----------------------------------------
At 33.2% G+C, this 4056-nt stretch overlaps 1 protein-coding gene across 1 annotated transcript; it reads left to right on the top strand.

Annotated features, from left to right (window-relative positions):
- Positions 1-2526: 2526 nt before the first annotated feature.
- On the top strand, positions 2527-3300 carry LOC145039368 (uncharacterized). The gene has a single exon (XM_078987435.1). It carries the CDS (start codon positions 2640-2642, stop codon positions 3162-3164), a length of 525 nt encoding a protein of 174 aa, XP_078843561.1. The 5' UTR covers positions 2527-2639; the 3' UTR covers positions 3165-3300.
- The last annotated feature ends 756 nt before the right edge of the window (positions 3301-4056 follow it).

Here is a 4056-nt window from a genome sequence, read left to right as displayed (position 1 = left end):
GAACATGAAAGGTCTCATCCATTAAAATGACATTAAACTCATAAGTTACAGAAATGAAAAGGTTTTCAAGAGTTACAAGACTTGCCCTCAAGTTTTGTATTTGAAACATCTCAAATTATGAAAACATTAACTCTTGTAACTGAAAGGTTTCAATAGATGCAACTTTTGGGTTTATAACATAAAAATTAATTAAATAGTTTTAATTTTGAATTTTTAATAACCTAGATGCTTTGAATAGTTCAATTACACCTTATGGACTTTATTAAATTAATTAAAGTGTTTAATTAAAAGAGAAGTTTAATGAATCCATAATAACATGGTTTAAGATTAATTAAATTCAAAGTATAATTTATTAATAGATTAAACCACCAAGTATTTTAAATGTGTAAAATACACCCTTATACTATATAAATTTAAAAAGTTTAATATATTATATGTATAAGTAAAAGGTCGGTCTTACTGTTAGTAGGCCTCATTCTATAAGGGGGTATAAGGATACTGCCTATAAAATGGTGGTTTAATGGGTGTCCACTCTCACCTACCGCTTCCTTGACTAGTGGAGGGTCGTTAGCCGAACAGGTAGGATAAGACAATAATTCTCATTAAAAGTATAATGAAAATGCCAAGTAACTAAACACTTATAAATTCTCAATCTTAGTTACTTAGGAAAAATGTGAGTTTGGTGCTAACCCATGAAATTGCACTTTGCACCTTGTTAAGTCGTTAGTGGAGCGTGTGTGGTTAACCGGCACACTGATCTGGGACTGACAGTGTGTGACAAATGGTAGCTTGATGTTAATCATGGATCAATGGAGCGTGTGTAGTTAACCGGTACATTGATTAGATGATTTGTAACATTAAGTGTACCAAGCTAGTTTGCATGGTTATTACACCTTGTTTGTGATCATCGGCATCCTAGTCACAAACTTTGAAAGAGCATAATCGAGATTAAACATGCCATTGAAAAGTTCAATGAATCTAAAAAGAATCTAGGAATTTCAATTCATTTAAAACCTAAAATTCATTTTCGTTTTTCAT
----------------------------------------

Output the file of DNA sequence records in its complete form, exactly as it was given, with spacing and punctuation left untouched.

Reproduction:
At 33.2% G+C, this 4056-nt stretch overlaps 1 protein-coding gene across 1 annotated transcript; it reads left to right on the top strand.

Annotated features, from left to right (window-relative positions):
- Positions 1-2526: 2526 nt before the first annotated feature.
- On the top strand, positions 2527-3300 carry LOC145039368 (uncharacterized). The gene has a single exon (XM_078987435.1). It carries the CDS (start codon positions 2640-2642, stop codon positions 3162-3164), a length of 525 nt encoding a protein of 174 aa, XP_078843561.1. The 5' UTR covers positions 2527-2639; the 3' UTR covers positions 3165-3300.
- The last annotated feature ends 756 nt before the right edge of the window (positions 3301-4056 follow it).

Here is a 4056-nt window from a genome sequence, read left to right as displayed (position 1 = left end):
GAACATGAAAGGTCTCATCCATTAAAATGACATTAAACTCATAAGTTACAGAAATGAAAAGGTTTTCAAGAGTTACAAGACTTGCCCTCAAGTTTTGTATTTGAAACATCTCAAATTATGAAAACATTAACTCTTGTAACTGAAAGGTTTCAATAGATGCAACTTTTGGGTTTATAACATAAAAATTAATTAAATAGTTTTAATTTTGAATTTTTAATAACCTAGATGCTTTGAATAGTTCAATTACACCTTATGGACTTTATTAAATTAATTAAAGTGTTTAATTAAAAGAGAAGTTTAATGAATCCATAATAACATGGTTTAAGATTAATTAAATTCAAAGTATAATTTATTAATAGATTAAACCACCAAGTATTTTAAATGTGTAAAATACACCCTTATACTATATAAATTTAAAAAGTTTAATATATTATATGTATAAGTAAAAGGTCGGTCTTACTGTTAGTAGGCCTCATTCTATAAGGGGGTATAAGGATACTGCCTATAAAATGGTGGTTTAATGGGTGTCCACTCTCACCTACCGCTTCCTTGACTAGTGGAGGGTCGTTAGCCGAACAGGTAGGATAAGACAATAATTCTCATTAAAAGTATAATGAAAATGCCAAGTAACTAAACACTTATAAATTCTCAATCTTAGTTACTTAGGAAAAATGTGAGTTTGGTGCTAACCCATGAAATTGCACTTTGCACCTTGTTAAGTCGTTAGTGGAGCGTGTGTGGTTAACCGGCACACTGATCTGGGACTGACAGTGTGTGACAAATGGTAGCTTGATGTTAATCATGGATCAATGGAGCGTGTGTAGTTAACCGGTACATTGATTAGATGATTTGTAACATTAAGTGTACCAAGCTAGTTTGCATGGTTATTACACCTTGTTTGTGATCATCGGCATCCTAGTCACAAACTTTGAAAGAGCATAATCGAGATTAAACATGCCATTGAAAAGTTCAATGAATCTAAAAAGAATCTAGGAATTTCAATTCATTTAAAACCTAAAATTCATTTTCGTTTTTCAT